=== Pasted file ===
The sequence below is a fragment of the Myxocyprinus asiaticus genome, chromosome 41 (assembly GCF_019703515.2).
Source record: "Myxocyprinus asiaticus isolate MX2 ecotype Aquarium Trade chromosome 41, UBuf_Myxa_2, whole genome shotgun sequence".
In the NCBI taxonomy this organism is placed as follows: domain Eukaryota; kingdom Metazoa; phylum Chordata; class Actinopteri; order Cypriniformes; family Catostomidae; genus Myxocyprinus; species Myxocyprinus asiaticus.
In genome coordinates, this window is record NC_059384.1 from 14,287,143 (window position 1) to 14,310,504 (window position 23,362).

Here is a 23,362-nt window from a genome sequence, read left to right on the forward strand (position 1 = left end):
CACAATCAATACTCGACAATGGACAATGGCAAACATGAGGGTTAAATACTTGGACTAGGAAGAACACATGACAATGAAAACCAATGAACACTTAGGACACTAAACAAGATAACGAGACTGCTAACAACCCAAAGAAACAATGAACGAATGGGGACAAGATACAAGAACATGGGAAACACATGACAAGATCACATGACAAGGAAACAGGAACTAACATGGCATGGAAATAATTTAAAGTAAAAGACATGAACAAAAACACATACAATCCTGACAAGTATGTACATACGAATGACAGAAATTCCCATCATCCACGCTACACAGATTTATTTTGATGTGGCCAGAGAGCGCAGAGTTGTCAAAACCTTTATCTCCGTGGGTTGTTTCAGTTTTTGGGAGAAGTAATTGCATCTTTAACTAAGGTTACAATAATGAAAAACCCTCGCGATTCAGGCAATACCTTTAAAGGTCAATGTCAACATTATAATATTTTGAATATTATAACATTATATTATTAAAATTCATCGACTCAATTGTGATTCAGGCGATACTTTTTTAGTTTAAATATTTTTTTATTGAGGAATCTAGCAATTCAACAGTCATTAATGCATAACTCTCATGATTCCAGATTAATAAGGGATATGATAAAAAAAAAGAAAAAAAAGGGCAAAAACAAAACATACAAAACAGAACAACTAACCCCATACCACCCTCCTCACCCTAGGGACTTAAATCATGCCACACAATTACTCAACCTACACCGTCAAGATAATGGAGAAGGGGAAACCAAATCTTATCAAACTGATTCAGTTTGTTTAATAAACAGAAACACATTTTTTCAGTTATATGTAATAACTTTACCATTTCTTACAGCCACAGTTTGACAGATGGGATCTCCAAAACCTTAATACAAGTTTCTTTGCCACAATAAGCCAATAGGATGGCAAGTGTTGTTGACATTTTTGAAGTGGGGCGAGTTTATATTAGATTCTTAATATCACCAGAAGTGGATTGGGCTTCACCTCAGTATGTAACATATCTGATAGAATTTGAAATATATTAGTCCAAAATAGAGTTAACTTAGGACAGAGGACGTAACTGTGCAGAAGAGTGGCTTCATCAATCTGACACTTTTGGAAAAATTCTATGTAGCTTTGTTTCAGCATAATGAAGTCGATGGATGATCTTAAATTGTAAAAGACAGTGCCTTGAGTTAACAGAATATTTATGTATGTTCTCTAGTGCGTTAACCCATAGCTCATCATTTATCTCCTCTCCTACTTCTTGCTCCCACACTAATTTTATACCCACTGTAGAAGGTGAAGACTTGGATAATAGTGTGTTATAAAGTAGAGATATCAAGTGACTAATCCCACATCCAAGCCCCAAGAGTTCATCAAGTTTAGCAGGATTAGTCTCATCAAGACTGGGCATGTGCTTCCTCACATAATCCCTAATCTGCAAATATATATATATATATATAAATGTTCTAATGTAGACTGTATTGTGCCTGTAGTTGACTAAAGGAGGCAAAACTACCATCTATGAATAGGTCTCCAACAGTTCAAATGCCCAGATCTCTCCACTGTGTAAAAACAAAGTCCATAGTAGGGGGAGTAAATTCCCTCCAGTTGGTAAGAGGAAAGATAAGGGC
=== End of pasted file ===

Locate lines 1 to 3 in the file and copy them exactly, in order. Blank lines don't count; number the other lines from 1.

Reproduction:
The sequence below is a fragment of the Myxocyprinus asiaticus genome, chromosome 41 (assembly GCF_019703515.2).
Source record: "Myxocyprinus asiaticus isolate MX2 ecotype Aquarium Trade chromosome 41, UBuf_Myxa_2, whole genome shotgun sequence".
In the NCBI taxonomy this organism is placed as follows: domain Eukaryota; kingdom Metazoa; phylum Chordata; class Actinopteri; order Cypriniformes; family Catostomidae; genus Myxocyprinus; species Myxocyprinus asiaticus.